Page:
§ Mazzmouly§ Pics from Little Lit party at Rocketship.
§ Comic Book Commentary has launched a Comic Book Creator Directory. It’s still in its beginning stages, but looks handy.

§ James Kochalka reviews SCOTT PILGRIM:

Some things about it are so good it hurts. Particularly, the way he takes videogame concepts and logic and uses them to enhance the emotional truth of the dating experience is incredible. The main idea behind the series is that Scott Pilgrim must defeat the seven evil ex-boyfriends of the girl he likes. When he defeats them coins appear, or other prizes. It’s great to see what are basically emotional conflicts depicted as action-packed fight scenes. The emotional manifested as something physical is something manga does very well (and very often) and it’s one of things I’ve tried to internalize in my own work.

§ Steve Bunche looks at MODESTY BLAISE:

The MODESTY BLAISE comic strip, written and created by Peter O’Donnell and lavishly illustrated by Jim Holdaway, debuted in the pages of Britain’s The Evening Standard on May 13th, 1963 and introduced readers to the globe-hopping exploits of the stunning Modesty Blaise and her ultra-badass of a right hand man Willie Garvin, a pair of retired criminals with hearts of gold who once ran a crime syndicate called the Network. Having accrued considerable fortunes and desiring lives that didn’t entail potentially getting their asses shot off on a daily basis, the two take up well-heeled lives of leisure, but it seems that no matter where they go the fates conspire to involve them in all manner of hard-hitting adventure and intrigue. Keen-minded highly trained strategists, fiercely loyal friends to those in need, and just plain downright deadly, Modesty and Willie are a match for anyone misguided enough to rouse their ire.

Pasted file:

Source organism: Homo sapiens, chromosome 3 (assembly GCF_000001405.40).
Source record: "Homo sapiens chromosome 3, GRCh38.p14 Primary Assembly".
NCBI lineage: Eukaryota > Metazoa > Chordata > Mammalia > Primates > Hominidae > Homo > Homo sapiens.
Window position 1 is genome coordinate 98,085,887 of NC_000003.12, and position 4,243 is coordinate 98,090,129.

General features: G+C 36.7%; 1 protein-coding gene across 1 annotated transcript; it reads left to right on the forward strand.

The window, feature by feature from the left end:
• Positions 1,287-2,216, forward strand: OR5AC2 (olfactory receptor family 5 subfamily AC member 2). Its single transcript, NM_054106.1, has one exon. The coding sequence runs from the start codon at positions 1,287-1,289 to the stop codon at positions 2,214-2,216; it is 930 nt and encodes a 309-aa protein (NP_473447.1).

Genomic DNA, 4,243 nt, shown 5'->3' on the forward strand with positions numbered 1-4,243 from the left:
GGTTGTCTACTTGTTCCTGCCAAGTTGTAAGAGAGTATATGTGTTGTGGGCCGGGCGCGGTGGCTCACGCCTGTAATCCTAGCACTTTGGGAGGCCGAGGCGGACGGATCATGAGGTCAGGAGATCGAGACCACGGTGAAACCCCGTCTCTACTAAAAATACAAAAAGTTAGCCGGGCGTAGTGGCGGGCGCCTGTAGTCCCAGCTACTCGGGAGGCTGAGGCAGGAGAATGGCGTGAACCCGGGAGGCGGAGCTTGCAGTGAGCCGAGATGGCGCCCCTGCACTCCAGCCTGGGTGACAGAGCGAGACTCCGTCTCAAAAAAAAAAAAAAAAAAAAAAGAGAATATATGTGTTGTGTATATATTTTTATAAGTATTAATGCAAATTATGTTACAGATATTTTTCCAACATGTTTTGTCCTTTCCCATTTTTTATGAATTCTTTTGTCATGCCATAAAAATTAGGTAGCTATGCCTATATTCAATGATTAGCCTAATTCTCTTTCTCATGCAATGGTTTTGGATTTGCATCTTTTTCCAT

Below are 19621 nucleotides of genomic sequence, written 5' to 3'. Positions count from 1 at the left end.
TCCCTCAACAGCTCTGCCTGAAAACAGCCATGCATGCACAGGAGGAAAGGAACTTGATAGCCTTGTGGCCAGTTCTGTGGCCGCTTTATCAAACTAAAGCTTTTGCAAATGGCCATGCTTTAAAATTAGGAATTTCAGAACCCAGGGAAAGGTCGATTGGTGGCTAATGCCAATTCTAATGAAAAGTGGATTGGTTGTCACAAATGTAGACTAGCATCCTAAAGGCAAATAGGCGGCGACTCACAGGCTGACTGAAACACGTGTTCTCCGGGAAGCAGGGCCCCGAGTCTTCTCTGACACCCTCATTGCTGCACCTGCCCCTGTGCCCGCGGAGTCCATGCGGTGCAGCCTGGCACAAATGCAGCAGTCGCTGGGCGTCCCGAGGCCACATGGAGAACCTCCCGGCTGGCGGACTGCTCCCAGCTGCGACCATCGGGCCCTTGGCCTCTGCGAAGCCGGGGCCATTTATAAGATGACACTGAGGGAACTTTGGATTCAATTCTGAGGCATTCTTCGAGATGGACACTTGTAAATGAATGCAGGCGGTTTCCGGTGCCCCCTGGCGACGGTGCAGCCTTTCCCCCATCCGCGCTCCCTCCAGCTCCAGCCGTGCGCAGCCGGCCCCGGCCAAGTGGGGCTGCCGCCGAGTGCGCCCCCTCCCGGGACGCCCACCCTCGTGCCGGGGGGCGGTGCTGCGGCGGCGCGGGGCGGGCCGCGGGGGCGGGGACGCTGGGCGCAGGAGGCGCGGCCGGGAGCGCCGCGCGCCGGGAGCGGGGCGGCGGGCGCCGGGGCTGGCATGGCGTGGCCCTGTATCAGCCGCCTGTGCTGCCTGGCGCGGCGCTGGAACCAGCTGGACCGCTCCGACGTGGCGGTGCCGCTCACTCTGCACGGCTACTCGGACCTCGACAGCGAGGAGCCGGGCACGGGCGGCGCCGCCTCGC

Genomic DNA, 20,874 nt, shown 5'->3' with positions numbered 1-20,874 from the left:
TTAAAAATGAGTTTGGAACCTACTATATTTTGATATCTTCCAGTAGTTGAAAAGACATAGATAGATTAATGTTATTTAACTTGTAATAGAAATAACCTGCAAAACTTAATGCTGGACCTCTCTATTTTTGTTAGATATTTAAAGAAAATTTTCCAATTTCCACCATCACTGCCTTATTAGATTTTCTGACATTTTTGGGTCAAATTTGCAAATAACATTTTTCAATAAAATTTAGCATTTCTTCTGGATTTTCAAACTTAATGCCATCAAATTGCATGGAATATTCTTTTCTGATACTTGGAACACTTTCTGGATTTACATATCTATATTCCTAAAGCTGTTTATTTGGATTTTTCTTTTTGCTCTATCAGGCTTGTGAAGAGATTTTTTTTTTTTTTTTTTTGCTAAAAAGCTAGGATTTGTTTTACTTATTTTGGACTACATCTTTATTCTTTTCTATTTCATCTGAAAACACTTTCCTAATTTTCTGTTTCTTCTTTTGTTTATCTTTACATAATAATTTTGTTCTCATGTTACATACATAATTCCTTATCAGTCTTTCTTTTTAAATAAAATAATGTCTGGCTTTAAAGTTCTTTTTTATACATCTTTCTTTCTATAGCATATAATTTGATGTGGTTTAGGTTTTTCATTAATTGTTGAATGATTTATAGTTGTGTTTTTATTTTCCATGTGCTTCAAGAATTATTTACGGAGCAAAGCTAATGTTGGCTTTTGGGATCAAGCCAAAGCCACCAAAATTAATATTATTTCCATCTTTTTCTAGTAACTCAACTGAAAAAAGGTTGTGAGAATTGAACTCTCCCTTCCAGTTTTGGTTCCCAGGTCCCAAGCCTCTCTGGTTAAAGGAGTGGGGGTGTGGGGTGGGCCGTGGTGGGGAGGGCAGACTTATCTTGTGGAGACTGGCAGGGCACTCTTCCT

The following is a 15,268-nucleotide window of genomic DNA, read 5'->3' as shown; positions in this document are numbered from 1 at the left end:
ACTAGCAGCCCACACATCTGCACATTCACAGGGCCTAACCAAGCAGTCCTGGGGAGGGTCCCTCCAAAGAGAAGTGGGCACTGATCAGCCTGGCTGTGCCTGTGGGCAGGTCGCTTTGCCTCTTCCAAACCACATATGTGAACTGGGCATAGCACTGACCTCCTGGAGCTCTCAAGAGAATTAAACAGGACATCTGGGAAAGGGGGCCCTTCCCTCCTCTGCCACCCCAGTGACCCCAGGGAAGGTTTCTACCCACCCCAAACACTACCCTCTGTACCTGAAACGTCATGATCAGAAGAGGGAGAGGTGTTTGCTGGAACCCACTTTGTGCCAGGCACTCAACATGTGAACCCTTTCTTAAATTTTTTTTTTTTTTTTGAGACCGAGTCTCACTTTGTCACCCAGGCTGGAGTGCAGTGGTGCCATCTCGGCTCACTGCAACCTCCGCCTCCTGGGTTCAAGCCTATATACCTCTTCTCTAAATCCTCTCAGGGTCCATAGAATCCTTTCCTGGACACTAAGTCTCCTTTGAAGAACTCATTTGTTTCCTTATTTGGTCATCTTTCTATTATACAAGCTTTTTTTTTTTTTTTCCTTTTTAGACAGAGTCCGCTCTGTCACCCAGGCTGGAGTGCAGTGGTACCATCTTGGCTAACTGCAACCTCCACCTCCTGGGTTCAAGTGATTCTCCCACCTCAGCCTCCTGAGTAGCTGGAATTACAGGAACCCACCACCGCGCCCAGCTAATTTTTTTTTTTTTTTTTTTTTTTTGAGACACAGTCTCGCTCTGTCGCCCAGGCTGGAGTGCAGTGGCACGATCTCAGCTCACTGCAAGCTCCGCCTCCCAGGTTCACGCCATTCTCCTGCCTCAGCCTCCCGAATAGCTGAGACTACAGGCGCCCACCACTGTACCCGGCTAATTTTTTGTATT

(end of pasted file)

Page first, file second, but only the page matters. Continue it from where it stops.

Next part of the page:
§ Jamie Coville interviews Toronto retailer Leon Emmett:

All of those shows draw a different crowd. The Hobby-Star show is just a big experiment in charging fans for exposure to their favorite “personalities”. I’m not into “hero-worship”, but for those that are, this show offers an opportunity to learn why such behaviour is degrading to all involved. The Paradise shows have a much friendlier feel, but lacks adequate promotion. I can’t help thinking that if someone could harness the mercenary energy of a Hobby-Star show and temper it with a genuine love of the people and products in our industry, as per a Paradise show, we’d have a real winner in Toronto.

§ Pictures from last weekend’s mini con in Dublin.